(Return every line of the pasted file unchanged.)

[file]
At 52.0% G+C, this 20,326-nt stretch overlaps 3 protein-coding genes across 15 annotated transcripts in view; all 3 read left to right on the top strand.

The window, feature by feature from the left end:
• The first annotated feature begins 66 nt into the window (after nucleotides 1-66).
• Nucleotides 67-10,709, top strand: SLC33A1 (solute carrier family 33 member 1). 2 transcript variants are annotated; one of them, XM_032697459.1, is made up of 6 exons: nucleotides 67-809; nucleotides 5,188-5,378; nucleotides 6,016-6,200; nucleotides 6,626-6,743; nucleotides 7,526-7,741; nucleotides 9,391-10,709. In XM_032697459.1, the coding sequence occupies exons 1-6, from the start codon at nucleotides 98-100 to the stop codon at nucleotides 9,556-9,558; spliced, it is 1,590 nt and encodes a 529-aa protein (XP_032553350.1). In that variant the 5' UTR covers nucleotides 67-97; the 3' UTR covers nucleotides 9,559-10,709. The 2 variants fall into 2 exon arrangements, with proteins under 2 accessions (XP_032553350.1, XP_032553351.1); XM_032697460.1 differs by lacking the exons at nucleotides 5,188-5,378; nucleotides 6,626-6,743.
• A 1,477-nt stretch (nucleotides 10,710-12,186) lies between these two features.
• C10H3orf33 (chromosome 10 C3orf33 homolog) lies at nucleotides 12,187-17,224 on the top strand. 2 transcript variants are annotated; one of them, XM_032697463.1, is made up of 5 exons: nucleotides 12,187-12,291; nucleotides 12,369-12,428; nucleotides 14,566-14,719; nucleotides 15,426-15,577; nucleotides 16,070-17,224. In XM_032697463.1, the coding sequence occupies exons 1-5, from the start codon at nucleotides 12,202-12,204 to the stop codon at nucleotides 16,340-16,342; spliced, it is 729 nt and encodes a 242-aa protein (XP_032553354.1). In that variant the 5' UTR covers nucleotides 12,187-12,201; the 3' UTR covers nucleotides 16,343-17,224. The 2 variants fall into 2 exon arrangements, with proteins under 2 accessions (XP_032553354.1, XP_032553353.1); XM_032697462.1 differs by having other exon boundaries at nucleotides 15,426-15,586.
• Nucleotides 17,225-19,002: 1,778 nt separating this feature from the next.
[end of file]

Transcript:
At 52.0% G+C, this 20,326-nt stretch overlaps 3 protein-coding genes across 15 annotated transcripts in view; all 3 read left to right on the top strand.

The window, feature by feature from the left end:
• The first annotated feature begins 66 nt into the window (after nucleotides 1-66).
• Nucleotides 67-10,709, top strand: SLC33A1 (solute carrier family 33 member 1). 2 transcript variants are annotated; one of them, XM_032697459.1, is made up of 6 exons: nucleotides 67-809; nucleotides 5,188-5,378; nucleotides 6,016-6,200; nucleotides 6,626-6,743; nucleotides 7,526-7,741; nucleotides 9,391-10,709. In XM_032697459.1, the coding sequence occupies exons 1-6, from the start codon at nucleotides 98-100 to the stop codon at nucleotides 9,556-9,558; spliced, it is 1,590 nt and encodes a 529-aa protein (XP_032553350.1). In that variant the 5' UTR covers nucleotides 67-97; the 3' UTR covers nucleotides 9,559-10,709. The 2 variants fall into 2 exon arrangements, with proteins under 2 accessions (XP_032553350.1, XP_032553351.1); XM_032697460.1 differs by lacking the exons at nucleotides 5,188-5,378; nucleotides 6,626-6,743.
• A 1,477-nt stretch (nucleotides 10,710-12,186) lies between these two features.
• C10H3orf33 (chromosome 10 C3orf33 homolog) lies at nucleotides 12,187-17,224 on the top strand. 2 transcript variants are annotated; one of them, XM_032697463.1, is made up of 5 exons: nucleotides 12,187-12,291; nucleotides 12,369-12,428; nucleotides 14,566-14,719; nucleotides 15,426-15,577; nucleotides 16,070-17,224. In XM_032697463.1, the coding sequence occupies exons 1-5, from the start codon at nucleotides 12,202-12,204 to the stop codon at nucleotides 16,340-16,342; spliced, it is 729 nt and encodes a 242-aa protein (XP_032553354.1). In that variant the 5' UTR covers nucleotides 12,187-12,201; the 3' UTR covers nucleotides 16,343-17,224. The 2 variants fall into 2 exon arrangements, with proteins under 2 accessions (XP_032553354.1, XP_032553353.1); XM_032697462.1 differs by having other exon boundaries at nucleotides 15,426-15,586.
• Nucleotides 17,225-19,002: 1,778 nt separating this feature from the next.